Blanca Reneis Montano contaminated her infant daughter's intravenous lines to make her sick because she wanted attention from the girl's father, the prosecutor in her attempted-murder trial told jurors Wednesday.

Prosecutor Ryan Schmidt said evidence will show Montano, 23, caused her daughter to contract several bacterial diseases. including E. coli, while she was hospitalized for about a month.

"She was fighting off her own mother infecting her repeatedly," he said.

Montano's public defender, Paul Skitzki, told jurors she is a devoted mother who stayed by the girl's side throughout her hospitalization and decorated her hospital room with balloons and stuffed animals. There is no evidence that will prove Montano purposely made her daughter sick, he said.

"Sometimes things happen," Skitzki said. "Sometimes there's no explanation for it."

The girl and her older brother were taken to University of Arizona Medical Center on Feb. 23, 2011, to be treated for the flu, but tests showed they had E. coli, according to court documents.

The children were treated and improved, but the girl continued to develop between six and nine different bacterial diseases, court documents state.

Tests were performed on the baby as well as laparoscopic surgery to look at her stomach and intestines, but doctors were baffled by the girl's repeated illnesses, Schmidt told jurors.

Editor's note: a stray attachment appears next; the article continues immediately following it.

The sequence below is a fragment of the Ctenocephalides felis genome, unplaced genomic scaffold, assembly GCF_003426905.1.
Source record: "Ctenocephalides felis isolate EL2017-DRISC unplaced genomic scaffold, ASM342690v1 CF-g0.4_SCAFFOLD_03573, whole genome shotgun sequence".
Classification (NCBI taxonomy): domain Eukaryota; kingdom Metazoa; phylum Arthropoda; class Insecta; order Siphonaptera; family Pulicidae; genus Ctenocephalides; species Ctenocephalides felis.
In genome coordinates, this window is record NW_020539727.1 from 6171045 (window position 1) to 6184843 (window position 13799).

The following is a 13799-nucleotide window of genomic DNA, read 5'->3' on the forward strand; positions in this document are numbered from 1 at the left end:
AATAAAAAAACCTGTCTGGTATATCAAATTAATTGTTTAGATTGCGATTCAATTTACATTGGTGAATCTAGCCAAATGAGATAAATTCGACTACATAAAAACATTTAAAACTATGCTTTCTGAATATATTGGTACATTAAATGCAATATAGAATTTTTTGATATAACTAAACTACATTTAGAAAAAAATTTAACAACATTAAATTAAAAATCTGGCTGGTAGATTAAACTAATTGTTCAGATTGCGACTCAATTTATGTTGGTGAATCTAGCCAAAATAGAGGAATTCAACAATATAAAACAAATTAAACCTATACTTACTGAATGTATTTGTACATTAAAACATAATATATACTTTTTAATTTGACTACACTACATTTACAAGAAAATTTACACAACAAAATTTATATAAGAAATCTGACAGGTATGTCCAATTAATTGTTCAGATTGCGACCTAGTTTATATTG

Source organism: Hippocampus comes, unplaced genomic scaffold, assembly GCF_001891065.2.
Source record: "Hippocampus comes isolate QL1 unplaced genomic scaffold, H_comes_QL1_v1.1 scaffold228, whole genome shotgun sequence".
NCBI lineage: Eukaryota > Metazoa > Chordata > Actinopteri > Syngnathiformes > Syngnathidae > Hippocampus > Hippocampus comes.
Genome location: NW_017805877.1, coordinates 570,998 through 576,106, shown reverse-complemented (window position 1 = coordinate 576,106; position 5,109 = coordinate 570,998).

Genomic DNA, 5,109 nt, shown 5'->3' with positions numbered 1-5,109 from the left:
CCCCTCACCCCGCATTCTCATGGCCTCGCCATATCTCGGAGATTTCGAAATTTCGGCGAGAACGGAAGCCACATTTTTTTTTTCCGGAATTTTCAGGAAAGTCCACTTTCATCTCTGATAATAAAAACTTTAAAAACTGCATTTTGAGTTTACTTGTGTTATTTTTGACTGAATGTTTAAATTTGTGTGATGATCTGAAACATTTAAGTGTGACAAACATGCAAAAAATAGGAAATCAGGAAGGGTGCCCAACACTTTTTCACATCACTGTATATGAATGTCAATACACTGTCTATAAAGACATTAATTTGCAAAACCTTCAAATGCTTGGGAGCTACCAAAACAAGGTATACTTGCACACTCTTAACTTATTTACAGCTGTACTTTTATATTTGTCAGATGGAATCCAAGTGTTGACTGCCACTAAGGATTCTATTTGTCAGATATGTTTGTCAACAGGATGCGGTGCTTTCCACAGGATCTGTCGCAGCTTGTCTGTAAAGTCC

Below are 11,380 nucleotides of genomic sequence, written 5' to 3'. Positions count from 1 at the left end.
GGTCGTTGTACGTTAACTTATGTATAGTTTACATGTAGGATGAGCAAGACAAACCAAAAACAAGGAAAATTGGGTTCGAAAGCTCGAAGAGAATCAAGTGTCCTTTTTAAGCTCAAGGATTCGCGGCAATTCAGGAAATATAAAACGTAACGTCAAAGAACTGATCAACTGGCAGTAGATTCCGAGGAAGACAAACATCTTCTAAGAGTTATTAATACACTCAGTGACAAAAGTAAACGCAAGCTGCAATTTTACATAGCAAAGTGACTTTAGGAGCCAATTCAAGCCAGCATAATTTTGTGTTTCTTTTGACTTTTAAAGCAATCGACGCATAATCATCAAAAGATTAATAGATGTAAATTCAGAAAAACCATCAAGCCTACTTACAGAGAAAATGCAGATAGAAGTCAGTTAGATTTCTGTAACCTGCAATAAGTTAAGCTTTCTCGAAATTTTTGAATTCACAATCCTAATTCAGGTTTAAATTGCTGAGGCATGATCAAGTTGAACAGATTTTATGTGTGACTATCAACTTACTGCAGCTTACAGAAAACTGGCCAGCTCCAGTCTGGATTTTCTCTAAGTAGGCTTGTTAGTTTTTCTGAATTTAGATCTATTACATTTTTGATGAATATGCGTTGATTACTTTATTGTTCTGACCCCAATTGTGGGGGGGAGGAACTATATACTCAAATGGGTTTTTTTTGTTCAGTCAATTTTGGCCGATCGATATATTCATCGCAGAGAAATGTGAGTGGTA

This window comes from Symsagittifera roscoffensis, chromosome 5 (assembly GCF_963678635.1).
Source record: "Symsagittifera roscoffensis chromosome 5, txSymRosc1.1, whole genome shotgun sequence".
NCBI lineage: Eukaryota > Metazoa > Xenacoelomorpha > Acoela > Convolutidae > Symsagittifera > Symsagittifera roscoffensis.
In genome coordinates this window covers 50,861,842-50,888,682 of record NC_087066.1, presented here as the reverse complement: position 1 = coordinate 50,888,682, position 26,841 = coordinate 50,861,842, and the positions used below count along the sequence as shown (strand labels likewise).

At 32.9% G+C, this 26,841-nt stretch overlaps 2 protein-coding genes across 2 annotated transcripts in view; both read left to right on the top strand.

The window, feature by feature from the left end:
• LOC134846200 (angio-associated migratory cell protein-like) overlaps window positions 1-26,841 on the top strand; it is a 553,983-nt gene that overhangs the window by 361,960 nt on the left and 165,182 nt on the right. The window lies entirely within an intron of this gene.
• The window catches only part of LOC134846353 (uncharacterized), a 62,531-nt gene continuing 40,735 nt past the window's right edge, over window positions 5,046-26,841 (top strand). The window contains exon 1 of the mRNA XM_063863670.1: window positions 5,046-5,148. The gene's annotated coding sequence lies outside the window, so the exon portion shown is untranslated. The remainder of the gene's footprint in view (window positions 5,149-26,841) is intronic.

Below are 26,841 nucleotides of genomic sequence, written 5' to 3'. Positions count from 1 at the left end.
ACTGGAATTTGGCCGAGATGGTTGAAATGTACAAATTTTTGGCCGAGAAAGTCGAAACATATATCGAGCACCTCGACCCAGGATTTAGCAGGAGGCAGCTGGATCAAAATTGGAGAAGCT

The hospital staff set up a hidden camera in the girl's room to monitor Montano's actions with the child, which ultimately led them to call Child Protective Services, which took custody of the baby.

In one instance, Montano was seen putting the IV tubes into the baby's mouth, Schmidt said. Another time, Montano was filmed coming out of the bathroom with her hand up her sleeve and then walking to the baby's crib, grabbing the IV lines and doing something that caused the alarm on the IV pump to go off, Schmidt said.

She was also seen intentionally covering the camera, Schmidt said.

Skitzki said there is no evidence showing Montano had the equipment or means to contaminate the IV lines.

She was indicted on one count of attempted first-degree murder of a minor and one count of child abuse, death or serious injury.

Pima County Superior Court Judge Scott Rash is presiding over the trial.

Contact reporter Veronica Cruz at or at 573-4224.